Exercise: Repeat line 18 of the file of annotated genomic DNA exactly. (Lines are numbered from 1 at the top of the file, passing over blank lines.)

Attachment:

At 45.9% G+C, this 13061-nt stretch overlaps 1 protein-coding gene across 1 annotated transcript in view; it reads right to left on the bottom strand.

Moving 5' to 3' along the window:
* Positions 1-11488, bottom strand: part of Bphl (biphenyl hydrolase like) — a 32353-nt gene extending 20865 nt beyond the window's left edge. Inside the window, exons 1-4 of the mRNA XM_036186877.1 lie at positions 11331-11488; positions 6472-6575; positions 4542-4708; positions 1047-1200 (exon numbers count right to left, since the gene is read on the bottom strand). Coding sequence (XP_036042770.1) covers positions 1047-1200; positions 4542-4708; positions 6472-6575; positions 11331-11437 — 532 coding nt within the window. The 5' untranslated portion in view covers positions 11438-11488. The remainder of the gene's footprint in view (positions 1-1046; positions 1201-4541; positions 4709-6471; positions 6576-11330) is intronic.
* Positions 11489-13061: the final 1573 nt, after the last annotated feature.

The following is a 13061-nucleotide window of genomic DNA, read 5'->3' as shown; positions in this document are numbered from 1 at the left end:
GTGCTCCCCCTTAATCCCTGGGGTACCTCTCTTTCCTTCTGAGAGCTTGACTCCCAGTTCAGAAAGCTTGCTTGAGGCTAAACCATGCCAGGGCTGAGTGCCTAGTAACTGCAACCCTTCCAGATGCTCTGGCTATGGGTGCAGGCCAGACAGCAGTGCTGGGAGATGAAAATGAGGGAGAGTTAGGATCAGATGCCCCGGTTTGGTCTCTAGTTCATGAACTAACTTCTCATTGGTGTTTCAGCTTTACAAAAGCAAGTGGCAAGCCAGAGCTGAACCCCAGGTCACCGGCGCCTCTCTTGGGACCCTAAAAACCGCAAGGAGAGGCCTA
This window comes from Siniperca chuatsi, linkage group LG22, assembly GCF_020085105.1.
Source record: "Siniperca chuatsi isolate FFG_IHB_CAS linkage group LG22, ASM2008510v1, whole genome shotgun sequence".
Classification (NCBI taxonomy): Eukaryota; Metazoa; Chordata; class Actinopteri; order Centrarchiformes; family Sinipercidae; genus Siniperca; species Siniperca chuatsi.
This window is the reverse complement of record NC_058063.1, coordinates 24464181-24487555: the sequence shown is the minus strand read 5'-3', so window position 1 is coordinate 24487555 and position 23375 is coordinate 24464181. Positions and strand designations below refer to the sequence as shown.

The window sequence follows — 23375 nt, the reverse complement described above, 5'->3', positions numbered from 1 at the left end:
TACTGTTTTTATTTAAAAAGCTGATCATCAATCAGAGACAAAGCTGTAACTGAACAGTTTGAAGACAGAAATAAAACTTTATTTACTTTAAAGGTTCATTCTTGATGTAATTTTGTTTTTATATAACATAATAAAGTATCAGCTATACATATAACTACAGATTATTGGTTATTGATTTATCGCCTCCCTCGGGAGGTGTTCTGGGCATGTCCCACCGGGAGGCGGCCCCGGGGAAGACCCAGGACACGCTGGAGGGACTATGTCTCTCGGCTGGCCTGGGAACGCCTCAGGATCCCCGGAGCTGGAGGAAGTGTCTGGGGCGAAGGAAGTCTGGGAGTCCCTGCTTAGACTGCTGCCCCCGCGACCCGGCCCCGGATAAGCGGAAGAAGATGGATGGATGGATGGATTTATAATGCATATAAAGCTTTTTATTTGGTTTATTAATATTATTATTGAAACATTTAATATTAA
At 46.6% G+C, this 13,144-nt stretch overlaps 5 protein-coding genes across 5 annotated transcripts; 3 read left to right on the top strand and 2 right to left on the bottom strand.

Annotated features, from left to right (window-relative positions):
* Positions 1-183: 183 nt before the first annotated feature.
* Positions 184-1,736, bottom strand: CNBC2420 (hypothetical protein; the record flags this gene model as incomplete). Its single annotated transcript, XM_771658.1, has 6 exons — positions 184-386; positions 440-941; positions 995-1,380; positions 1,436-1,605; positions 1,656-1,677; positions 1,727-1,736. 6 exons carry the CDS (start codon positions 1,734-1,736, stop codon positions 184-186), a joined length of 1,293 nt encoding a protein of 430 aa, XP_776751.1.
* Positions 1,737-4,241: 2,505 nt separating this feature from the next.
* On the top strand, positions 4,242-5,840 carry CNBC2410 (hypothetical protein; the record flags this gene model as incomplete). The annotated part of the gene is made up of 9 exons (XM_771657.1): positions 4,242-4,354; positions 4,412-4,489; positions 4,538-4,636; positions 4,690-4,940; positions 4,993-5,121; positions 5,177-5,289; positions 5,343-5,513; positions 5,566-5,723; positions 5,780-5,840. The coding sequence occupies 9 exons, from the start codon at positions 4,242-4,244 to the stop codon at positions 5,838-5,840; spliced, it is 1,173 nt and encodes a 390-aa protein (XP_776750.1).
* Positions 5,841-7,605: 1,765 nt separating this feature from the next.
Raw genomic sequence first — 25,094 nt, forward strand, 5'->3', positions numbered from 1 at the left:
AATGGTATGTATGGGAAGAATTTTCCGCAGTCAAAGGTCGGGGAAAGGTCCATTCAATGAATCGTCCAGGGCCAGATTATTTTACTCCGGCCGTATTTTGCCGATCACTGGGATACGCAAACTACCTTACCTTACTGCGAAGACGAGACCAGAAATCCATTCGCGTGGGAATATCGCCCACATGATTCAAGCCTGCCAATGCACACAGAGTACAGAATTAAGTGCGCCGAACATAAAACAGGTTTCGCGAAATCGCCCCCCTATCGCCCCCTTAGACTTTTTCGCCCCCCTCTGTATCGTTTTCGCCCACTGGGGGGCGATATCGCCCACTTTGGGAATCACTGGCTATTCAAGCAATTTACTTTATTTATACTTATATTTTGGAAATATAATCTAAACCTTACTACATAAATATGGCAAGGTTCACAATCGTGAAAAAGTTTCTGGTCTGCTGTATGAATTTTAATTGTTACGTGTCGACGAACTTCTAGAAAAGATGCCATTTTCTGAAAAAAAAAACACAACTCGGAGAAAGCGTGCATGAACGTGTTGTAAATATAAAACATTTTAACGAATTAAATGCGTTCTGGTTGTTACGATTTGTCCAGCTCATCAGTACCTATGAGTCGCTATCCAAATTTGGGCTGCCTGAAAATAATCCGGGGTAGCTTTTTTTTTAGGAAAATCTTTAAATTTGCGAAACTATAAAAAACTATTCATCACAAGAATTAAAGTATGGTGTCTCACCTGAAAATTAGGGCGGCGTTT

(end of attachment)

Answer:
* On the top strand, positions 4,242-5,840 carry CNBC2410 (hypothetical protein; the record flags this gene model as incomplete). The annotated part of the gene is made up of 9 exons (XM_771657.1): positions 4,242-4,354; positions 4,412-4,489; positions 4,538-4,636; positions 4,690-4,940; positions 4,993-5,121; positions 5,177-5,289; positions 5,343-5,513; positions 5,566-5,723; positions 5,780-5,840. The coding sequence occupies 9 exons, from the start codon at positions 4,242-4,244 to the stop codon at positions 5,838-5,840; spliced, it is 1,173 nt and encodes a 390-aa protein (XP_776750.1).